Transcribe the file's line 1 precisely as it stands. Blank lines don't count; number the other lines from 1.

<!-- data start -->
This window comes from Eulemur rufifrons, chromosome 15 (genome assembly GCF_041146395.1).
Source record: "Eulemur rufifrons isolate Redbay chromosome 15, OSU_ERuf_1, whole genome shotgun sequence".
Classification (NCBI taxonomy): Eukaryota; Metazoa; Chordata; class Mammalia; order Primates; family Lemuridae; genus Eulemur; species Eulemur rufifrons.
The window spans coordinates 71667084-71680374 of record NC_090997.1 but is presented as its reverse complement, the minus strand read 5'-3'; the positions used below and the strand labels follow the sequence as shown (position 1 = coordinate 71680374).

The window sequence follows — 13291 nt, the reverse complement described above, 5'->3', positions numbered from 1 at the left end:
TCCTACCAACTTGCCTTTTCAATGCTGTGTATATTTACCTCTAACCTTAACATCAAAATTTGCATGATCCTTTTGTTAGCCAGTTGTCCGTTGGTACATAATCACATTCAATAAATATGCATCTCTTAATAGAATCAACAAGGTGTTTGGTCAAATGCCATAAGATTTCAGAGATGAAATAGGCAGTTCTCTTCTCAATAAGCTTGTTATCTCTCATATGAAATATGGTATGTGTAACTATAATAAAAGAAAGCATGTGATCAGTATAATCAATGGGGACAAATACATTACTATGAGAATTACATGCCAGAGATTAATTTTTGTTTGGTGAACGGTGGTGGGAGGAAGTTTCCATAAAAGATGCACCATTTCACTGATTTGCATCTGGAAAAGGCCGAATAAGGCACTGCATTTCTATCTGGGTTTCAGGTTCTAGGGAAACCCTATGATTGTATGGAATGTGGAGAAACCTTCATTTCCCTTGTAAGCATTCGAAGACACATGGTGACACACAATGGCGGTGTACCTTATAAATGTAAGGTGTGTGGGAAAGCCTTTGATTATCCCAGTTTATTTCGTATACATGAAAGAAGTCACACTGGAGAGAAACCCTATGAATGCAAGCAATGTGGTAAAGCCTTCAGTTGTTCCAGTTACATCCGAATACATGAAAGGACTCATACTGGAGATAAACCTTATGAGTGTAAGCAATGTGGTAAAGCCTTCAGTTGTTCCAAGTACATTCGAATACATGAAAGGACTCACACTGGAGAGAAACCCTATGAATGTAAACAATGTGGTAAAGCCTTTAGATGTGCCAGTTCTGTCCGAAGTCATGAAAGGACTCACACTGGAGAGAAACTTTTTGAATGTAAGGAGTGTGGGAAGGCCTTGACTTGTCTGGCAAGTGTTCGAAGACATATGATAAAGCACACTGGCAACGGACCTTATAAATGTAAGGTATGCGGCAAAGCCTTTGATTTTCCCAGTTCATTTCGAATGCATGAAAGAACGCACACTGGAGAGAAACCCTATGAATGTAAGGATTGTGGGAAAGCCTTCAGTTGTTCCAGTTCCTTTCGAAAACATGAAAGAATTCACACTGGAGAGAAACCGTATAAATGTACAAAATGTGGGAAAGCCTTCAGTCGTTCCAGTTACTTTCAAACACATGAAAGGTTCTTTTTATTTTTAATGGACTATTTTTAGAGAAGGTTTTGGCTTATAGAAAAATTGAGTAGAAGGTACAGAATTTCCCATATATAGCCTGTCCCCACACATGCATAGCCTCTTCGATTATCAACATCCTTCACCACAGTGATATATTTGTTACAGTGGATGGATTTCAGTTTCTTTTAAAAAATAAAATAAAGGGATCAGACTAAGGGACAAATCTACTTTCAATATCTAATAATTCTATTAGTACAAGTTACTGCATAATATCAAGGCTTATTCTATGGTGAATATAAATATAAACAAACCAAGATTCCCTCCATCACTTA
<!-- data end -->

This window comes from Eulemur rufifrons, chromosome 15 (genome assembly GCF_041146395.1).